the manner-in which variations of the property not obtainable by thermal means alone can be obtained by electron irradiation.
The structure of each solid to which my invention is applicable, and herebelow I refer only to such a solid, is. such that the solid has a regular pattern of lattice or atomic sites where the component atoms of the solid preferen-f tially locate. A further characteristic of the solids, in
accordance with my invention is that diffusion, or the' interchange of its component atoms among their re spective atomic sites, occurs through a vacancy mechanism. A vacancy is the absence of an atom on an atomic site. Atomic interchange in a solid through a vacancy mechanism can most simply be understood through con-;
sideration of the interchange of two atoms by this mechanism: A first atom moves from its atomic site to an adjacent existing vacancy, a second atom adjacent the first atom moves from its atomic site to the newly created vacancy, and the first atom then moves to the vacancy left behind by the second atom.
The rate of diffusion in a solid of this type at a given temperature is proportional to the number of vacancies.
Because of thermodynamic or energy-balance c'onsider'a tions there must always be vacancies present in a solid when it is at a temperature above absolute zero, and this number of vacancies decreases exponentially with decreasing temperature.
exists a temperature called T below which, for all practical purposes, the atoms are frozen in position. The processes that occur by the vacancy mechanism do not, prac tically speaking, take place below the temperature T p However, by the practice of my invention, I am able to' increase the number of vacancies in a solid at any temperature by electron irradiation of the solid at that term I perature. In one very important aspect of my invention,
therefore, diffusion is permitted to proceed at low temperatures because of the aforementioned proportionality of diffusion rate to number of vacancies. When the'irra I which depends on diffusion, such as resistivity, is plotted fiozen in position and the property P cannot be decreased against temperature T. The graph illustrates a property which increases regularly with temperature, but this is only exemplary, and this discussion applies equally to" properties which decrease with temperature or which vary less regularly than is illustrated. The property P associated with temperature T can be achieved in reasonable periods of time anywhere along the line A]? by thermal means alone. Below the temperature T: (at point B), the atoms of the solid are, for all practical purposes,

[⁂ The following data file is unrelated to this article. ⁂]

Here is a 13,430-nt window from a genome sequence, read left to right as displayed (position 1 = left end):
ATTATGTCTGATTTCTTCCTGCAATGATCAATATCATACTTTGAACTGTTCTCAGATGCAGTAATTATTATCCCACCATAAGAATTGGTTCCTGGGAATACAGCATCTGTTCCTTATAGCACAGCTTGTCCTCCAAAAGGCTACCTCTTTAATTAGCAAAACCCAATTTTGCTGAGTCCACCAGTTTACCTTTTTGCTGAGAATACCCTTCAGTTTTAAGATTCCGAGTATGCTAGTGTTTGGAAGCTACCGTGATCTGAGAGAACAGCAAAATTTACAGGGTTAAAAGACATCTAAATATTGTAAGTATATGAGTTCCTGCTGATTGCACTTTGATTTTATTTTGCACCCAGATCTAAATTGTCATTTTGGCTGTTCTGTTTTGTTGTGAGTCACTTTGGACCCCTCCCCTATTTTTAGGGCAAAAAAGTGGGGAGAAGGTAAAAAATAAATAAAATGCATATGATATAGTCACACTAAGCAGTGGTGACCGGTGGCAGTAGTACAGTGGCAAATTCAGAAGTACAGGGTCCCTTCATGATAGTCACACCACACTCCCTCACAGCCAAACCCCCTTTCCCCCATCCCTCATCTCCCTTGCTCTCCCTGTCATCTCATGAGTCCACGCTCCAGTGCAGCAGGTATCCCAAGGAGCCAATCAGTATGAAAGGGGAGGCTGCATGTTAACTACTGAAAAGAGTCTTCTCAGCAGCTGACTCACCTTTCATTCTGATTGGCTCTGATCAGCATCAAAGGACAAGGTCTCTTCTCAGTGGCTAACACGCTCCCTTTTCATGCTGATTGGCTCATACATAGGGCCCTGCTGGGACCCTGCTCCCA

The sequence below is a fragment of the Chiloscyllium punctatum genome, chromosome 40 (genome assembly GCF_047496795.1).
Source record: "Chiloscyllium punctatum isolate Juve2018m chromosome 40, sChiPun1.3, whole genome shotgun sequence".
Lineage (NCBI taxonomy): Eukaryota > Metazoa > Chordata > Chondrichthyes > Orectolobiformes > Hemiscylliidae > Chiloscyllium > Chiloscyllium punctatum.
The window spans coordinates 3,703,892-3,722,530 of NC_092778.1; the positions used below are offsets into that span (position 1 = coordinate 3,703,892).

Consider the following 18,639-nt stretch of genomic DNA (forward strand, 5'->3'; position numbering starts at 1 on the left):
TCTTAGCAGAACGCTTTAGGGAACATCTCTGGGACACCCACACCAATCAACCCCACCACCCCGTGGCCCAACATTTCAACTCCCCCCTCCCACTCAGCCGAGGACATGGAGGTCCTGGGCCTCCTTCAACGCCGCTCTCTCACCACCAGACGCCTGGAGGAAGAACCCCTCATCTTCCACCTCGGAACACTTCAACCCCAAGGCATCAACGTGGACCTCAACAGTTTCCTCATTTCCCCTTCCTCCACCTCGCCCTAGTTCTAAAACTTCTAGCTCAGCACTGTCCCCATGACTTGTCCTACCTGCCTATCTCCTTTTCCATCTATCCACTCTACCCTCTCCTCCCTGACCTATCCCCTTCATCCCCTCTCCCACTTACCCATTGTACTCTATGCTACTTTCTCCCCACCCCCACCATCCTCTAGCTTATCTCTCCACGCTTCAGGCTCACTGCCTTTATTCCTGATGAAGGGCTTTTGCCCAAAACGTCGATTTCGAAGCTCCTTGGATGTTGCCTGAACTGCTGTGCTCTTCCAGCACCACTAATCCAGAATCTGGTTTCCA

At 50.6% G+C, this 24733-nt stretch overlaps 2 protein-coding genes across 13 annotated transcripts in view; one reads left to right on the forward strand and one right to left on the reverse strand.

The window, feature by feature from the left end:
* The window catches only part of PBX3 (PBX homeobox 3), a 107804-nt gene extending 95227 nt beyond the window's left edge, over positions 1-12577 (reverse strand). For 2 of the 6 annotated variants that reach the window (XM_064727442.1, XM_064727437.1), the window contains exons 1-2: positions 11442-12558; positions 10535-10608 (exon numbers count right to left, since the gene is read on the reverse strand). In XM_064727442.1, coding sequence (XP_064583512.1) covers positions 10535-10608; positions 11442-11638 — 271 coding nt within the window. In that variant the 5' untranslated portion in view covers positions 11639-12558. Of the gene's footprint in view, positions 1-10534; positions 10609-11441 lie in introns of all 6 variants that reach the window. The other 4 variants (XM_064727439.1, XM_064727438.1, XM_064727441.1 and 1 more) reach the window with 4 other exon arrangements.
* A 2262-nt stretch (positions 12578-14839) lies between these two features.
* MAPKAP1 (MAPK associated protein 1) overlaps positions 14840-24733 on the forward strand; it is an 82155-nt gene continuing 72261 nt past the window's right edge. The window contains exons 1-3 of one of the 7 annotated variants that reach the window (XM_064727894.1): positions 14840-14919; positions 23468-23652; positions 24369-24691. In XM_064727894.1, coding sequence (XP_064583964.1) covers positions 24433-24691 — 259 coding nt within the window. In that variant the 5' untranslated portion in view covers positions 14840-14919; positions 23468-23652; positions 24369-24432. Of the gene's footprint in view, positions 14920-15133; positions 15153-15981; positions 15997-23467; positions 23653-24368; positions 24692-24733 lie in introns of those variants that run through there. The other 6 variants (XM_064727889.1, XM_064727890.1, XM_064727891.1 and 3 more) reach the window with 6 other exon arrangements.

to the equilibrium value alongthe line ET) by thermal Patented Nov. 3', 1959:
Because of the decrease in number of vacancies with decreasing temperature and the propor tionality of the rate of diffusion to this number, there means. Therefore, the value of property P remains essentially constant with temperature below T as shown by line BC. By my invention, I provide a method for making the property P approach the equilibrium value along the dashed line Bf) at temperatures below T;, the dashed line being an extrapolation of AB toward zero temperature. I accomplish the change of the physical property P fromalong BC to along Bf) by irradiating the solid with electrons having energy above 0.5 million electron volts, mev., for example from the point E on line BC to the point G on line BI) with the temperature remaining constant. Such an energy is required because an impinging electron must have sufiicient energy to enter the solid and displace an atom from its atomic site upon striking it. The vacancy created in this fashion can cause atomic interchange in the solid in the same manner as a thermally created vacancy within a temperature range extending from the freezing-in temperature T; for component atoms down approximately 200 C. At very low temperatures atomic mobility is so small that even though vacancies are formed by electron irradiation, they have little effect on the diffusion, as the vacancies themselves are immobile. Above the temperature T electron irradiation in accordance with this invention increases the speed with which thermal equilibrium is achieved.
Vacancies are created by electron irradiation of a solid to the depth of the electron penetration therein, and the physical properties thereof are only altered in a layer of this depth. This layer may, as illustrated hereafter, be only the surface of the solid. but for some applications, it is the entire depth of the solid.